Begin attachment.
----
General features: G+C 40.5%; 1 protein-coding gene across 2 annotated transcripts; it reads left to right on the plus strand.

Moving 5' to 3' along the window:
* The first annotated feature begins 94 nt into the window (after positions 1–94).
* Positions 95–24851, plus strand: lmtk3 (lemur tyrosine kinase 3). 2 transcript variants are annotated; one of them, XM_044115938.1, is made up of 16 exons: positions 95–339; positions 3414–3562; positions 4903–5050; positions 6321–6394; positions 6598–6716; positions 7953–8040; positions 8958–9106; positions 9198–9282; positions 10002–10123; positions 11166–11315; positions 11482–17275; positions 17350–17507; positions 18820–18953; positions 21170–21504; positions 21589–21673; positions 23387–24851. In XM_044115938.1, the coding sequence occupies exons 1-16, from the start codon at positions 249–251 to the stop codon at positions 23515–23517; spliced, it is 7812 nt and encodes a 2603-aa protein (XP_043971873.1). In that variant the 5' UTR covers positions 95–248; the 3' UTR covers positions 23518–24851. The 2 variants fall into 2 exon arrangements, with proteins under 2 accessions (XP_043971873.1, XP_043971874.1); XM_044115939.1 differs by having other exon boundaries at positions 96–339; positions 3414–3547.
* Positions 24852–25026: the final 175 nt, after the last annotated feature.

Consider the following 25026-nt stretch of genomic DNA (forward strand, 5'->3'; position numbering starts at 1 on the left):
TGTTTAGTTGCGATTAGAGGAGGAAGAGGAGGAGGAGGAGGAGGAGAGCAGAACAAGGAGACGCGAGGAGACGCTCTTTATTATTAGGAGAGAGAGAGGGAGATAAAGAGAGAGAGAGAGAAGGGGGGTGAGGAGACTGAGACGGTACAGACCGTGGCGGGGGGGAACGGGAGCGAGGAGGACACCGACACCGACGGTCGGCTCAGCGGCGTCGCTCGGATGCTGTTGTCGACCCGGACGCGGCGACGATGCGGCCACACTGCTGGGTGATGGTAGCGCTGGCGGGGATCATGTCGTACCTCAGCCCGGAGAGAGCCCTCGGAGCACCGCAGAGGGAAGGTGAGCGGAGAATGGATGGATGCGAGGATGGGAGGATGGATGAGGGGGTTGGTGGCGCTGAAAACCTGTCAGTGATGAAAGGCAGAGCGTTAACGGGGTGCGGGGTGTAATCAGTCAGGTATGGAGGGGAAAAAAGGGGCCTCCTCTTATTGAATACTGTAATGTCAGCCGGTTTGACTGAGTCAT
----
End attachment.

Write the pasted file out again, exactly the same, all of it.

General features: G+C 40.5%; 1 protein-coding gene across 2 annotated transcripts; it reads left to right on the plus strand.

Moving 5' to 3' along the window:
* The first annotated feature begins 94 nt into the window (after positions 1–94).
* Positions 95–24851, plus strand: lmtk3 (lemur tyrosine kinase 3). 2 transcript variants are annotated; one of them, XM_044115938.1, is made up of 16 exons: positions 95–339; positions 3414–3562; positions 4903–5050; positions 6321–6394; positions 6598–6716; positions 7953–8040; positions 8958–9106; positions 9198–9282; positions 10002–10123; positions 11166–11315; positions 11482–17275; positions 17350–17507; positions 18820–18953; positions 21170–21504; positions 21589–21673; positions 23387–24851. In XM_044115938.1, the coding sequence occupies exons 1-16, from the start codon at positions 249–251 to the stop codon at positions 23515–23517; spliced, it is 7812 nt and encodes a 2603-aa protein (XP_043971873.1). In that variant the 5' UTR covers positions 95–248; the 3' UTR covers positions 23518–24851. The 2 variants fall into 2 exon arrangements, with proteins under 2 accessions (XP_043971873.1, XP_043971874.1); XM_044115939.1 differs by having other exon boundaries at positions 96–339; positions 3414–3547.
* Positions 24852–25026: the final 175 nt, after the last annotated feature.

Consider the following 25026-nt stretch of genomic DNA (forward strand, 5'->3'; position numbering starts at 1 on the left):
TGTTTAGTTGCGATTAGAGGAGGAAGAGGAGGAGGAGGAGGAGGAGAGCAGAACAAGGAGACGCGAGGAGACGCTCTTTATTATTAGGAGAGAGAGAGGGAGATAAAGAGAGAGAGAGAGAAGGGGGGTGAGGAGACTGAGACGGTACAGACCGTGGCGGGGGGGAACGGGAGCGAGGAGGACACCGACACCGACGGTCGGCTCAGCGGCGTCGCTCGGATGCTGTTGTCGACCCGGACGCGGCGACGATGCGGCCACACTGCTGGGTGATGGTAGCGCTGGCGGGGATCATGTCGTACCTCAGCCCGGAGAGAGCCCTCGGAGCACCGCAGAGGGAAGGTGAGCGGAGAATGGATGGATGCGAGGATGGGAGGATGGATGAGGGGGTTGGTGGCGCTGAAAACCTGTCAGTGATGAAAGGCAGAGCGTTAACGGGGTGCGGGGTGTAATCAGTCAGGTATGGAGGGGAAAAAAGGGGCCTCCTCTTATTGAATACTGTAATGTCAGCCGGTTTGACTGAGTCAT